However, during his first year as bishop, Stokes led the four annual conferences — two black and two white — to merge into the new Mississippi Conference and the new North Mississippi Conference (the predecessors of today’s Mississippi Conference). In all four annual conferences, the votes for merger passed with large majorities.
Stokes made a point of cultivating leaders without regard for race. He announced from the start that he would appoint an African-American district superintendent in each of the newly formed conferences.
By 1980, United Methodists in the state had changed, said retired Bishop C. P. Minnick Jr., who immediately followed Stokes as Jackson Area bishop.
“I was pleased and shocked when I got there at the racial openness that had developed, which being from Virginia, I had not anticipated,” he said.
Minnick recounted meeting a group of men in Mississippi who tearfully confessed to standing with ax handles on their church steps to bar black people from entering.
“They said, ‘That’s not who we are. We don’t know why we did that,’” Minnick recalled. “And I am sure Bishop Stokes’ influence had a lot to do with that change of mind and heart.” Minnick added that Stokes “was greatly loved by the clergy and laity of that area.”
Bishop James E. Swanson, who began his tenure in the Jackson Area in September, is the first United Methodist African-American bishop assigned to Mississippi.
“In many ways the bishop led both conferences in the process of integration through a model of relational evangelism,” Swanson said. “The model has served and continues to serve United Methodism in Mississippi in significant ways as the church seeks to live out an inclusive life in Christ. I am living proof that the church can live into God’s preferred future of a Church in which people of all races can worship, serve and lead God’s people.”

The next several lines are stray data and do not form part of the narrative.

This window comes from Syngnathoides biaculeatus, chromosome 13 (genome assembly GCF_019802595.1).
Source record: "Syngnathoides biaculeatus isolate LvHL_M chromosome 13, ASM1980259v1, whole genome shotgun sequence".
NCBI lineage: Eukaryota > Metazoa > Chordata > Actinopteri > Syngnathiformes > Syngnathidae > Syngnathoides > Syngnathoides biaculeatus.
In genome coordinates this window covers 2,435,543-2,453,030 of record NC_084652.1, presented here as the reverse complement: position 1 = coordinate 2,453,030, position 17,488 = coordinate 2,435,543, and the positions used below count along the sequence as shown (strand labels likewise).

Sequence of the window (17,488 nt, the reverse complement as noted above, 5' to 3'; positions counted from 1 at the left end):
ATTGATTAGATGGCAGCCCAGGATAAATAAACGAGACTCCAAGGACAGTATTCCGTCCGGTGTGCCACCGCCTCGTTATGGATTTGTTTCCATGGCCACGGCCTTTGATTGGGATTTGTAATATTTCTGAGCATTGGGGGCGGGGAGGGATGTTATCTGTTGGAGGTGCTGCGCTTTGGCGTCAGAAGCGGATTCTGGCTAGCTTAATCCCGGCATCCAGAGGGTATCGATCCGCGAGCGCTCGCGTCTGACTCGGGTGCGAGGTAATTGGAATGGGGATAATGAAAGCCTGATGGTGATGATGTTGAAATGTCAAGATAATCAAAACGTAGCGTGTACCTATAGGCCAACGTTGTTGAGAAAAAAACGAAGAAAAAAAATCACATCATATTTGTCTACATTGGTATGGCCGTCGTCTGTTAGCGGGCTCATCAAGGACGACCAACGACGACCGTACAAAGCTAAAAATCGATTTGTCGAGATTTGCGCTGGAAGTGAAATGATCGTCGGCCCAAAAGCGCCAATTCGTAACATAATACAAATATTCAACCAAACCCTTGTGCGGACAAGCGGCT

Swanson added that he was personally grateful to Stokes for attending six straight sessions of the Holston Annual Conference while Swanson was the conference’s bishop. “He would have attended the seventh if illness had not prevented him from doing so,” Swanson said.
Stokes not only bridged gaps between races but also between the academy and the pews. The bishop was a prolific writer whose works included “The Bible in the Wesleyan Heritage” (1981), “The Holy Spirit in the Wesleyan Heritage” (1985), “Scriptural Holiness for the United Methodist Christian” (1987), “Talking with God: A Guide to Prayer” (1989), “Theology for Preaching” (1994), “Major United Methodist Beliefs: Revised” (1998), and “Question and Answers about Life and Faith” (2000).